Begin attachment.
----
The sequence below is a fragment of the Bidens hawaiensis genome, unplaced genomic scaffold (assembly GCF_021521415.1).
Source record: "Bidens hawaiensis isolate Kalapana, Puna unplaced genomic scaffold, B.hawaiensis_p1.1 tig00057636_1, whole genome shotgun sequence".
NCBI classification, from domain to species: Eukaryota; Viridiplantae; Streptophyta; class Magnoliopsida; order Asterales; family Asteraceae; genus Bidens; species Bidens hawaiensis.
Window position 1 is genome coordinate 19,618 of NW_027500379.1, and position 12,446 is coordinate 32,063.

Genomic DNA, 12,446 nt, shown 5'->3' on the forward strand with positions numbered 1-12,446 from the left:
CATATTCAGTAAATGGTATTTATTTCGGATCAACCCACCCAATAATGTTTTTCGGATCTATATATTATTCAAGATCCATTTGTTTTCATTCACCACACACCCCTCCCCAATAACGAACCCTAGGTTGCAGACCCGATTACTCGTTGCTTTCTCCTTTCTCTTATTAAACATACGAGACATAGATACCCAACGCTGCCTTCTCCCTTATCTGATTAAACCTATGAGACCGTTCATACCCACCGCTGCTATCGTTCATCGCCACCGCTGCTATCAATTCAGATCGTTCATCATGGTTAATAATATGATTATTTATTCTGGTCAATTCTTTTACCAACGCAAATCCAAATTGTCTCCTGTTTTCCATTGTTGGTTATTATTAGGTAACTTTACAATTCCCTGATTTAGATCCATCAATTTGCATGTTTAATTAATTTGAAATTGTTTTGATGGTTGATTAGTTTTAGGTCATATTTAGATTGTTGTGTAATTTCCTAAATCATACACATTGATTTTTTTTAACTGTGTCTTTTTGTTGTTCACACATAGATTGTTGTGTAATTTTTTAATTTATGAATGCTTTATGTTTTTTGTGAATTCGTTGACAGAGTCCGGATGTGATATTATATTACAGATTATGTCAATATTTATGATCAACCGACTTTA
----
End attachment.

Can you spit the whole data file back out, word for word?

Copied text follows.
The sequence below is a fragment of the Bidens hawaiensis genome, unplaced genomic scaffold (assembly GCF_021521415.1).
Source record: "Bidens hawaiensis isolate Kalapana, Puna unplaced genomic scaffold, B.hawaiensis_p1.1 tig00057636_1, whole genome shotgun sequence".
NCBI classification, from domain to species: Eukaryota; Viridiplantae; Streptophyta; class Magnoliopsida; order Asterales; family Asteraceae; genus Bidens; species Bidens hawaiensis.
Window position 1 is genome coordinate 19,618 of NW_027500379.1, and position 12,446 is coordinate 32,063.

Genomic DNA, 12,446 nt, shown 5'->3' on the forward strand with positions numbered 1-12,446 from the left:
CATATTCAGTAAATGGTATTTATTTCGGATCAACCCACCCAATAATGTTTTTCGGATCTATATATTATTCAAGATCCATTTGTTTTCATTCACCACACACCCCTCCCCAATAACGAACCCTAGGTTGCAGACCCGATTACTCGTTGCTTTCTCCTTTCTCTTATTAAACATACGAGACATAGATACCCAACGCTGCCTTCTCCCTTATCTGATTAAACCTATGAGACCGTTCATACCCACCGCTGCTATCGTTCATCGCCACCGCTGCTATCAATTCAGATCGTTCATCATGGTTAATAATATGATTATTTATTCTGGTCAATTCTTTTACCAACGCAAATCCAAATTGTCTCCTGTTTTCCATTGTTGGTTATTATTAGGTAACTTTACAATTCCCTGATTTAGATCCATCAATTTGCATGTTTAATTAATTTGAAATTGTTTTGATGGTTGATTAGTTTTAGGTCATATTTAGATTGTTGTGTAATTTCCTAAATCATACACATTGATTTTTTTTAACTGTGTCTTTTTGTTGTTCACACATAGATTGTTGTGTAATTTTTTAATTTATGAATGCTTTATGTTTTTTGTGAATTCGTTGACAGAGTCCGGATGTGATATTATATTACAGATTATGTCAATATTTATGATCAACCGACTTTA